Saturday, June 8, 2013

Texas House Bill 5 reducing exams from 15 to 5 still awaiting Governor Rick Perry's signature

From Texas Association of School Boards Legislative Update

"The House and Senate unanimously adopted the conference committee report for HB 5 (Aycock/Patrick, Dan), sending the bill to the governor

Gov. Rick Perry has yet to sign or otherwise make his intention known on the bill, which would significantly overhaul graduation requirements and reduce high-stakes testing. Perry may sign, veto or allow the bill to become law without his signature.

It is critical that those supporting HB 5 call the governor's office at 512-463-2000 and urge him to sign HB 5 right away. TASB and other education groups sent this letter to the governor asking that he sign it.
HB 5 would:
  • Reduce end-of-course exams from 15 to 5: Algebra I, U.S. history, biology, English I and English II (reading and writing would be combined into one exam for both English I and II).
  • Replace the current minimum, recommended and distinguished graduation plans with a foundation graduation plan consisting of four English credits; three science, social studies and math credits; two foreign language/computer programming credits; one fine arts credit; one physical education credit; and five elective credits (22 credits). 
  • Eliminate the requirement that end-of-course exams must count toward 15 percent of a student’s final course grade.
  • Create a distinguished achievement and endorsement graduation plans, including endorsements in STEM, business & industry, public services, multi-disciplinary studies, and arts & humanities.
  • Require four science credits and algebra II for automatic state college admissions under the top 10 percent rule and state financial aid, and allow all students to be eligible to apply for Texas colleges. 
  • Eliminate cumulative score requirements for end-of-course exams.
  • Allow districts to administer state-developed Algebra II and English III exams for diagnostic purposes.
  • Establish an A through F accountability rating system for school districts beginning with the 2016-17 school year, while campuses will remain under the existing exemplary, recognized, acceptable and unacceptable system. (HB 5 makes no provision for the delay of accountability ratings for upcoming school years.)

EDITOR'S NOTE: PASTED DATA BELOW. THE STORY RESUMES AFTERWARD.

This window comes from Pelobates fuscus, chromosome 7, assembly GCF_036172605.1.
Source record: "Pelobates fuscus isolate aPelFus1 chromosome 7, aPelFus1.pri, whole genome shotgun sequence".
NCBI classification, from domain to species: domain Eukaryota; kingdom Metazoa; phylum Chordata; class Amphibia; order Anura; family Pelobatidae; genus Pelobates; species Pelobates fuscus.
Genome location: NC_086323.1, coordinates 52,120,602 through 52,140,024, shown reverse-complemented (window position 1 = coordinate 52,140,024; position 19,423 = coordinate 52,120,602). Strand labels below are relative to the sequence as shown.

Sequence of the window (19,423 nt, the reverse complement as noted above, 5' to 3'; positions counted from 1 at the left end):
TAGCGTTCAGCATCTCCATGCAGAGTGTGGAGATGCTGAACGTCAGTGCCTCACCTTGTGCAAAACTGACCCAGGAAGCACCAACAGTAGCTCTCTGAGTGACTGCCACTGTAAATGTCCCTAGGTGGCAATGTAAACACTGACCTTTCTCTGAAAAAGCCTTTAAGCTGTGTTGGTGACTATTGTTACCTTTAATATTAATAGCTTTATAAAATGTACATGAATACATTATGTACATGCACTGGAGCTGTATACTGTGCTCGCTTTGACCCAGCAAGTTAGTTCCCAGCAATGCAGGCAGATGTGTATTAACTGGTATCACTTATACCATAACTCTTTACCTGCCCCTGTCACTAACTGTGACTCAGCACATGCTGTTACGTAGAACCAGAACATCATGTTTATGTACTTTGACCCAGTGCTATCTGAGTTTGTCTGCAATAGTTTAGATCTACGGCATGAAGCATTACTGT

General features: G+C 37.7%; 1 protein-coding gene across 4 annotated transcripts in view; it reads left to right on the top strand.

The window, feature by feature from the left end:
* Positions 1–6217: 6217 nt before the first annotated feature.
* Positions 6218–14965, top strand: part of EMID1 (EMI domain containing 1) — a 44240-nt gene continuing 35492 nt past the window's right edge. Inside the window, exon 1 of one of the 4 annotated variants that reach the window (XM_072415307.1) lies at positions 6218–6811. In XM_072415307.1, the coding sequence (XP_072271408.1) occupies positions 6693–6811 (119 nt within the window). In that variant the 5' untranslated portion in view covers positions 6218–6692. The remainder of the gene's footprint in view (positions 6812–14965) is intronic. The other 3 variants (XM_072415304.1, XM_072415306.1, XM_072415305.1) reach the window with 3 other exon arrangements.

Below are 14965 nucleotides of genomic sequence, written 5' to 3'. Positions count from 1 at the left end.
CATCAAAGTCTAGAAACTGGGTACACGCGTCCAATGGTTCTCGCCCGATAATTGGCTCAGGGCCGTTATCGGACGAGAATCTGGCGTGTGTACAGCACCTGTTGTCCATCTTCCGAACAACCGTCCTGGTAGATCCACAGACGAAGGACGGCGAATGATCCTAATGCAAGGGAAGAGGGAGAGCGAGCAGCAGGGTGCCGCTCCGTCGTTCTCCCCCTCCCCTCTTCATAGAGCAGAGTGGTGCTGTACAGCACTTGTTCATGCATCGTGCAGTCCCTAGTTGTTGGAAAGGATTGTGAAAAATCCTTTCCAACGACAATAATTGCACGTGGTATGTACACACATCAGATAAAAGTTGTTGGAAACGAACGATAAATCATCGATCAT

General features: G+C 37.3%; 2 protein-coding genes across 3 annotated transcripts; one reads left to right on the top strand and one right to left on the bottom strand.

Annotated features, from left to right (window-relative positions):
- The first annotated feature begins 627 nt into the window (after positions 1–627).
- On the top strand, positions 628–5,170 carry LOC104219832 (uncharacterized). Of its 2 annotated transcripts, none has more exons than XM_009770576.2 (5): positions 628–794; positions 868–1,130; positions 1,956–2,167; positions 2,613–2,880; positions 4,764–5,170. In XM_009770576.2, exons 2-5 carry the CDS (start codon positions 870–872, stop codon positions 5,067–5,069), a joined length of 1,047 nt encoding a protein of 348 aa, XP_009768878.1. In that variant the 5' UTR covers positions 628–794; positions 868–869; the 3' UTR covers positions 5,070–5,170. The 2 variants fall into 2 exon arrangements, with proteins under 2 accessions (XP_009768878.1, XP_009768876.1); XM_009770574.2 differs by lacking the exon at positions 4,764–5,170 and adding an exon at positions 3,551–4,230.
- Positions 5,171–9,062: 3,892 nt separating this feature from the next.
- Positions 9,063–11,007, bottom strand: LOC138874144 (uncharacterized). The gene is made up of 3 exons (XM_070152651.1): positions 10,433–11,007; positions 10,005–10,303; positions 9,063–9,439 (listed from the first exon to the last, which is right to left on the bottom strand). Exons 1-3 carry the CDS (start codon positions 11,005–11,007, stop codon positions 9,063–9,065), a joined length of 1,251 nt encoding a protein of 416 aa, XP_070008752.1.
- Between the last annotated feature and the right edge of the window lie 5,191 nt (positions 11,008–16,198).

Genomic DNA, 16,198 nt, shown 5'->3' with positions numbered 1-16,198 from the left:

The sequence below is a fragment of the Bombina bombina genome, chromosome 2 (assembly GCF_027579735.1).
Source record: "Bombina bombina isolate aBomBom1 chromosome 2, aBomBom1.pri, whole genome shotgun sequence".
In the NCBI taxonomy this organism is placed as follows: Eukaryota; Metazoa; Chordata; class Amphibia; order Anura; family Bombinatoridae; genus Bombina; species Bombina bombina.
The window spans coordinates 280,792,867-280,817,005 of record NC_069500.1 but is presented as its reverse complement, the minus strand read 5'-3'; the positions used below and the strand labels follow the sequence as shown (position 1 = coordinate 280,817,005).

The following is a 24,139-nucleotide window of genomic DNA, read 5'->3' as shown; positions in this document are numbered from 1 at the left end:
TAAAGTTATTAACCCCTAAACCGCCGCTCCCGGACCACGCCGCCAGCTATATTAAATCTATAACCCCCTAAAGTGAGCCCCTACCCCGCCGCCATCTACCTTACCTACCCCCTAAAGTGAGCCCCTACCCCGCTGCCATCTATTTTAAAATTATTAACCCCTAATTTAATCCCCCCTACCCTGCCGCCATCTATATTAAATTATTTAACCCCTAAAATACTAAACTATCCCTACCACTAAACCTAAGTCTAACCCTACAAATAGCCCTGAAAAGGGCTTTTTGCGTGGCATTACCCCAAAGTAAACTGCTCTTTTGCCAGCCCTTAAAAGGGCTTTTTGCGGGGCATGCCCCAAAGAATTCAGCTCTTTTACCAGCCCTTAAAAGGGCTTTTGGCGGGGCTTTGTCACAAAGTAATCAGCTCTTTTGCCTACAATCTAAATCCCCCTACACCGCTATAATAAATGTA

• Grant the commissioner authority to join a CTE consortium of states.
  • Prohibit schools from pulling students out of class for more than 10 percent of class time for test preparation or remediation without parental consent.
  • Prohibit a school from giving any student credit or a final grade for a course if the student was not in attendance for 90 percent of the days a class was offered.
  • Require all districts to offer Algebra II.
  • Allow a district to offer an apprenticeship or training CTE course that leads to an industry-recognized certificate or credential.
  • Not include language regarding career exploration courses, which address the foundation school program and courses required for automatic admission to state schools, for students in grades 7 and 8.
  • Require the SBOE to adopt at least six advanced CTE courses, including courses in personal financial literacy and statistics, that satisfy the fourth credit in math.
  • Require school districts to partner with at least one institution of higher education to offer college prep courses in English and math.
  • Require TEA to provide to districts information on the advantages of the distinguished and endorsement graduation plans, to include automatic college admission and state grants.
  • Require all students entering grade 9 to select an endorsement, allow students to change endorsements at any time, and allow students to opt into the foundation plan with parental consent after grade 10. 
  • Allow a student to satisfy a fine arts credit by participating in a community-based program not provided by the school.
  • Allow students to substitute a course for the second foreign language course if it is clear the student will not be able to complete a second foreign language credit after completing the first.
  • Prohibits schools from administering more than two benchmark tests per student per subject, not to include college readiness exams such as the SAT or ACT.
  • Require TEA to minimize the effect test administration has on a campus and student instruction."